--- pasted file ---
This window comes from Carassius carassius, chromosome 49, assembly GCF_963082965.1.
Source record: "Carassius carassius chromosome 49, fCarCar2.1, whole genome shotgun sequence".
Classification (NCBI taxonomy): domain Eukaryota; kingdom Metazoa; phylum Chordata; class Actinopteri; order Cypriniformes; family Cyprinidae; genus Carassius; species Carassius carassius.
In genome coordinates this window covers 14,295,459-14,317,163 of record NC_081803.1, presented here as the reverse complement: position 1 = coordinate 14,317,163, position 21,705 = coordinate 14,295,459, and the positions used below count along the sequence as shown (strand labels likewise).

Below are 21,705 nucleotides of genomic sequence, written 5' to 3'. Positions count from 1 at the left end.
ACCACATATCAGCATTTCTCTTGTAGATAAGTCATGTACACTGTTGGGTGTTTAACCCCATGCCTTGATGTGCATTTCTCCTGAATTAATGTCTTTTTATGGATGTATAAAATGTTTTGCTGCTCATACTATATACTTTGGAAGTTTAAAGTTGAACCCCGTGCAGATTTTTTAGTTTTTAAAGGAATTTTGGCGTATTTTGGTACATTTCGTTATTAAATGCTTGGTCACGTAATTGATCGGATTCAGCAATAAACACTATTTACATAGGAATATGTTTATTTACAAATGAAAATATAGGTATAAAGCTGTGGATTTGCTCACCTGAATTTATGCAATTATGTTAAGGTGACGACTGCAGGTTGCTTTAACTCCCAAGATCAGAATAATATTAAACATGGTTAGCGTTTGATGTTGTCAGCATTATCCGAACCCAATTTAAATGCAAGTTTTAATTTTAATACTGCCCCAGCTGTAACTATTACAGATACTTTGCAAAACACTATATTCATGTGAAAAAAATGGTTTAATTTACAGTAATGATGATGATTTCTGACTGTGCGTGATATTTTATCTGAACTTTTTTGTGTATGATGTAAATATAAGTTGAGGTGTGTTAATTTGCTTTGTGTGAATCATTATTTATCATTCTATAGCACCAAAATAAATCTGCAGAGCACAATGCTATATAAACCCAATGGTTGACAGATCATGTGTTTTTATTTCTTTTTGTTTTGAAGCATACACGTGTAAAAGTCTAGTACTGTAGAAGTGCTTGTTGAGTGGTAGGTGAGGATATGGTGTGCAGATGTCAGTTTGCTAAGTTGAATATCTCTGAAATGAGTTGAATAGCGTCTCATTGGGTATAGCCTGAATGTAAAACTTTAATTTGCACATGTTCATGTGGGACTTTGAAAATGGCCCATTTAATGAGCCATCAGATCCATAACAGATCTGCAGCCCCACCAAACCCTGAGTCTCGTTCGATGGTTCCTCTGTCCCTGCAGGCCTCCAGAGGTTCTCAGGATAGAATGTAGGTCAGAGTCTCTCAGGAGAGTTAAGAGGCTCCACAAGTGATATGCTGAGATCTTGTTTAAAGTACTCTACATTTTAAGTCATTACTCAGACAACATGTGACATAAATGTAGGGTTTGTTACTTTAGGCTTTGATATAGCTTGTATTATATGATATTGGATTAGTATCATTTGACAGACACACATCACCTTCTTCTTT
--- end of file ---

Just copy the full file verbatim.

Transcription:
This window comes from Carassius carassius, chromosome 49, assembly GCF_963082965.1.
Source record: "Carassius carassius chromosome 49, fCarCar2.1, whole genome shotgun sequence".
Classification (NCBI taxonomy): domain Eukaryota; kingdom Metazoa; phylum Chordata; class Actinopteri; order Cypriniformes; family Cyprinidae; genus Carassius; species Carassius carassius.
In genome coordinates this window covers 14,295,459-14,317,163 of record NC_081803.1, presented here as the reverse complement: position 1 = coordinate 14,317,163, position 21,705 = coordinate 14,295,459, and the positions used below count along the sequence as shown (strand labels likewise).

Below are 21,705 nucleotides of genomic sequence, written 5' to 3'. Positions count from 1 at the left end.
ACCACATATCAGCATTTCTCTTGTAGATAAGTCATGTACACTGTTGGGTGTTTAACCCCATGCCTTGATGTGCATTTCTCCTGAATTAATGTCTTTTTATGGATGTATAAAATGTTTTGCTGCTCATACTATATACTTTGGAAGTTTAAAGTTGAACCCCGTGCAGATTTTTTAGTTTTTAAAGGAATTTTGGCGTATTTTGGTACATTTCGTTATTAAATGCTTGGTCACGTAATTGATCGGATTCAGCAATAAACACTATTTACATAGGAATATGTTTATTTACAAATGAAAATATAGGTATAAAGCTGTGGATTTGCTCACCTGAATTTATGCAATTATGTTAAGGTGACGACTGCAGGTTGCTTTAACTCCCAAGATCAGAATAATATTAAACATGGTTAGCGTTTGATGTTGTCAGCATTATCCGAACCCAATTTAAATGCAAGTTTTAATTTTAATACTGCCCCAGCTGTAACTATTACAGATACTTTGCAAAACACTATATTCATGTGAAAAAAATGGTTTAATTTACAGTAATGATGATGATTTCTGACTGTGCGTGATATTTTATCTGAACTTTTTTGTGTATGATGTAAATATAAGTTGAGGTGTGTTAATTTGCTTTGTGTGAATCATTATTTATCATTCTATAGCACCAAAATAAATCTGCAGAGCACAATGCTATATAAACCCAATGGTTGACAGATCATGTGTTTTTATTTCTTTTTGTTTTGAAGCATACACGTGTAAAAGTCTAGTACTGTAGAAGTGCTTGTTGAGTGGTAGGTGAGGATATGGTGTGCAGATGTCAGTTTGCTAAGTTGAATATCTCTGAAATGAGTTGAATAGCGTCTCATTGGGTATAGCCTGAATGTAAAACTTTAATTTGCACATGTTCATGTGGGACTTTGAAAATGGCCCATTTAATGAGCCATCAGATCCATAACAGATCTGCAGCCCCACCAAACCCTGAGTCTCGTTCGATGGTTCCTCTGTCCCTGCAGGCCTCCAGAGGTTCTCAGGATAGAATGTAGGTCAGAGTCTCTCAGGAGAGTTAAGAGGCTCCACAAGTGATATGCTGAGATCTTGTTTAAAGTACTCTACATTTTAAGTCATTACTCAGACAACATGTGACATAAATGTAGGGTTTGTTACTTTAGGCTTTGATATAGCTTGTATTATATGATATTGGATTAGTATCATTTGACAGACACACATCACCTTCTTCTTT